This text offers an interpretation of the transformation of French economic policymaking and state-society relations during the last quarter of the 20th century. In so doing, it challenges widely held views about the preconditions for state leadership and for a vibrant civil society. France has long been characterized as a statist political economy, with state "strength" predicted on autonomy from a weak and divided civil society. Jonah Levy shows that this disdain for societal and local institutions has come back to haunt French officials - what he terms "Tocqueville's revenge". The absence of societal partners undermined the operation of statist policymaking in the 1970s and early 1980s, and has made it difficult to forge alternative forms of economic coordination in the post-statist period.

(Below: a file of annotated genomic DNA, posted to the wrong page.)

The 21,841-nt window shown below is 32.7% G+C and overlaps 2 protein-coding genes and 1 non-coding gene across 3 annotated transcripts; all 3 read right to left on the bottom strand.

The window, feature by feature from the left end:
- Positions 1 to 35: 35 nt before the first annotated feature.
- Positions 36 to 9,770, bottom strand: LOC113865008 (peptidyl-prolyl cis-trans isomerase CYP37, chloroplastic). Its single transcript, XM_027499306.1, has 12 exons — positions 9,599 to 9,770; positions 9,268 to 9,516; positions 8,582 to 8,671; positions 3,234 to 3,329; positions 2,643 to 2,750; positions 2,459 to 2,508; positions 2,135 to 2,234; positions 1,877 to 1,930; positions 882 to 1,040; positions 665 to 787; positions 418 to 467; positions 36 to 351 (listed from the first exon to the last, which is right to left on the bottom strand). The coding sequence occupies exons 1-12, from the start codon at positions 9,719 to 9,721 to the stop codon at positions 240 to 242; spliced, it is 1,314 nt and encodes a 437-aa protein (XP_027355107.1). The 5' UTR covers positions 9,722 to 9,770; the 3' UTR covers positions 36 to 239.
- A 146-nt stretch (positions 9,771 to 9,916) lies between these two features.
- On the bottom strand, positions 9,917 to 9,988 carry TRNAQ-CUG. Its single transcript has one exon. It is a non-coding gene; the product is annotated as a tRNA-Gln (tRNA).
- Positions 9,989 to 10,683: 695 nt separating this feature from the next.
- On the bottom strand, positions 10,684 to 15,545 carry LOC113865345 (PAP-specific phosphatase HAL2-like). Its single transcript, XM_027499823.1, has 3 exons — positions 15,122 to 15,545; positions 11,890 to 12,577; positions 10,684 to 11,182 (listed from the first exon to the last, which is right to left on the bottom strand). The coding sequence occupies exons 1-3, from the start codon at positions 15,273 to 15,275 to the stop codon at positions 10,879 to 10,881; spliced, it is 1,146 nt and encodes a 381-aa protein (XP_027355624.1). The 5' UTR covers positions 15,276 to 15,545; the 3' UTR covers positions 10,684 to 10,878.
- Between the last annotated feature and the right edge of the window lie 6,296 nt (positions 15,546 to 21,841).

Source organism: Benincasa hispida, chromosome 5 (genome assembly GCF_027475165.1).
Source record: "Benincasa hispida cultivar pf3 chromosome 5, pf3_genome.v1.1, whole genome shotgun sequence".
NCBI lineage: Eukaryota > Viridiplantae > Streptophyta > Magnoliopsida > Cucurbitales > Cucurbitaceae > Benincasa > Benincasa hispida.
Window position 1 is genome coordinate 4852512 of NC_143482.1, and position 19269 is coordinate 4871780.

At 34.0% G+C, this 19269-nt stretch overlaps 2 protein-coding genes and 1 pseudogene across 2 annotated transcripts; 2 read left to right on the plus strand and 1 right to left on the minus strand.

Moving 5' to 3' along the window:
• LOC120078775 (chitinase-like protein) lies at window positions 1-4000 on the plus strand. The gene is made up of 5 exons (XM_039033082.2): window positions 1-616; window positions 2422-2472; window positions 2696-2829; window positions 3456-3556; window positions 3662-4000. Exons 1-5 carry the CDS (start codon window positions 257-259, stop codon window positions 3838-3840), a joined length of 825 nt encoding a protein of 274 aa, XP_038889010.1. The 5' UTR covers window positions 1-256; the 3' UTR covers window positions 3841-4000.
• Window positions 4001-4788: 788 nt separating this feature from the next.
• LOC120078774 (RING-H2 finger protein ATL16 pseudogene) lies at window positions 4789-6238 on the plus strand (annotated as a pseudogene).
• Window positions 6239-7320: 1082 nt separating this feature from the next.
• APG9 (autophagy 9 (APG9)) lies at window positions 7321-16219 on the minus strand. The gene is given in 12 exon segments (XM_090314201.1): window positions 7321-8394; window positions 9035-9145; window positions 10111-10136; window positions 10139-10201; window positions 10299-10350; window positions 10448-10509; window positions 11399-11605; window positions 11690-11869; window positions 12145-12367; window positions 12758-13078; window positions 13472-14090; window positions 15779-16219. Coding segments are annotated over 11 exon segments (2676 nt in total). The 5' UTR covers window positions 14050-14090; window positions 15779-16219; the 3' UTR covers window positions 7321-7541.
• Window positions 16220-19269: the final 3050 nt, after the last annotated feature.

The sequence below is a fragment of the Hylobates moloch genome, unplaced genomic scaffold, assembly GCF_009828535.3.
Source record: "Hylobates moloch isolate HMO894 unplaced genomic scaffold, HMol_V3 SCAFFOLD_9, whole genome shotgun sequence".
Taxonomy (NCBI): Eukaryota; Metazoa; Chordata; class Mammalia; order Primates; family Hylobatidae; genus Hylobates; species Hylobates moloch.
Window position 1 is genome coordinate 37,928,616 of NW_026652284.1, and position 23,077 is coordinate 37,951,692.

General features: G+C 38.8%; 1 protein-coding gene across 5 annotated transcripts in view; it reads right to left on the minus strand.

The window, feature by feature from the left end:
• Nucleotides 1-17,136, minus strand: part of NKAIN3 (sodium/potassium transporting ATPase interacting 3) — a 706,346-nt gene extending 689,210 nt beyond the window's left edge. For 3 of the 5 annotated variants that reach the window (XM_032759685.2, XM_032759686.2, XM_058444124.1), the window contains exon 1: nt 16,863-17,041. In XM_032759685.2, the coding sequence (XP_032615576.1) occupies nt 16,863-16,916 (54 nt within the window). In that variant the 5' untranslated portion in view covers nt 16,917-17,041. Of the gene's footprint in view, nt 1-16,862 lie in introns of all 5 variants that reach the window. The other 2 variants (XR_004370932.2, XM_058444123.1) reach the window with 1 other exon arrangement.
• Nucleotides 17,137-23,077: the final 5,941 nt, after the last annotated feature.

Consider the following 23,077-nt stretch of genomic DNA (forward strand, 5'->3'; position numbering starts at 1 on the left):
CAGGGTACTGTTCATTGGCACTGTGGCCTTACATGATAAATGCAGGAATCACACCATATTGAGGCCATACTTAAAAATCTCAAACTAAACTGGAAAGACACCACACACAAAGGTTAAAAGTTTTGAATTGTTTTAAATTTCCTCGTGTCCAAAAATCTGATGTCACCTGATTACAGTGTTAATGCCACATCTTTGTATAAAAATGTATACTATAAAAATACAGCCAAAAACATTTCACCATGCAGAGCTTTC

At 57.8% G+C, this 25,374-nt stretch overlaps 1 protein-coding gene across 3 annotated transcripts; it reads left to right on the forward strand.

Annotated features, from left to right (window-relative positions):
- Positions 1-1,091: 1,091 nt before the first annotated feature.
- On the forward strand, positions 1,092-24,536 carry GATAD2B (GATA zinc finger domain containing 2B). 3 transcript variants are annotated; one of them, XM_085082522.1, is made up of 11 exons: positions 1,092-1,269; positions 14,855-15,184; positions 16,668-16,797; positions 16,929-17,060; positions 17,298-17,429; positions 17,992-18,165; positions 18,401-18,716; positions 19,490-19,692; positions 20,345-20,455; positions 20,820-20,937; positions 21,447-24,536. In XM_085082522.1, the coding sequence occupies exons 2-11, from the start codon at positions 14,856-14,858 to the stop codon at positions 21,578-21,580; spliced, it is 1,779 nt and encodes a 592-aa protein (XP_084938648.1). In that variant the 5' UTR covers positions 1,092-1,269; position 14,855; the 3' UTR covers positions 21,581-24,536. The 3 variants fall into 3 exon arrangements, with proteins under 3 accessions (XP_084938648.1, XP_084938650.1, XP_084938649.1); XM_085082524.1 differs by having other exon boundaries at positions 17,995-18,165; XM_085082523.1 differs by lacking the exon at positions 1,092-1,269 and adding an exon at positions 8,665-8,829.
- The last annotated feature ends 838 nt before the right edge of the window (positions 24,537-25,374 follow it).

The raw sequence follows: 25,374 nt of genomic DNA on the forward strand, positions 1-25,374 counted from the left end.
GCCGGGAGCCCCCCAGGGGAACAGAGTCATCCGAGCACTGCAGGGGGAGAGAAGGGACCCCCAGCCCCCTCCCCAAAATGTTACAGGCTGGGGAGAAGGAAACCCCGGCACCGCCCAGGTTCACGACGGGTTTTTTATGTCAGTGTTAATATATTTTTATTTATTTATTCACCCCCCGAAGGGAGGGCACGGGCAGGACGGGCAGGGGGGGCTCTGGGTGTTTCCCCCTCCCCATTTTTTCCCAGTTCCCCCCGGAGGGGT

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(235mm x 155mm x 34mm)
Harvard University Press
Publisher: Harvard University Press
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Author Biography - Jonah Levy
Jonah D. Levy is Associate Professor of Political Science at the University of California, Berkeley.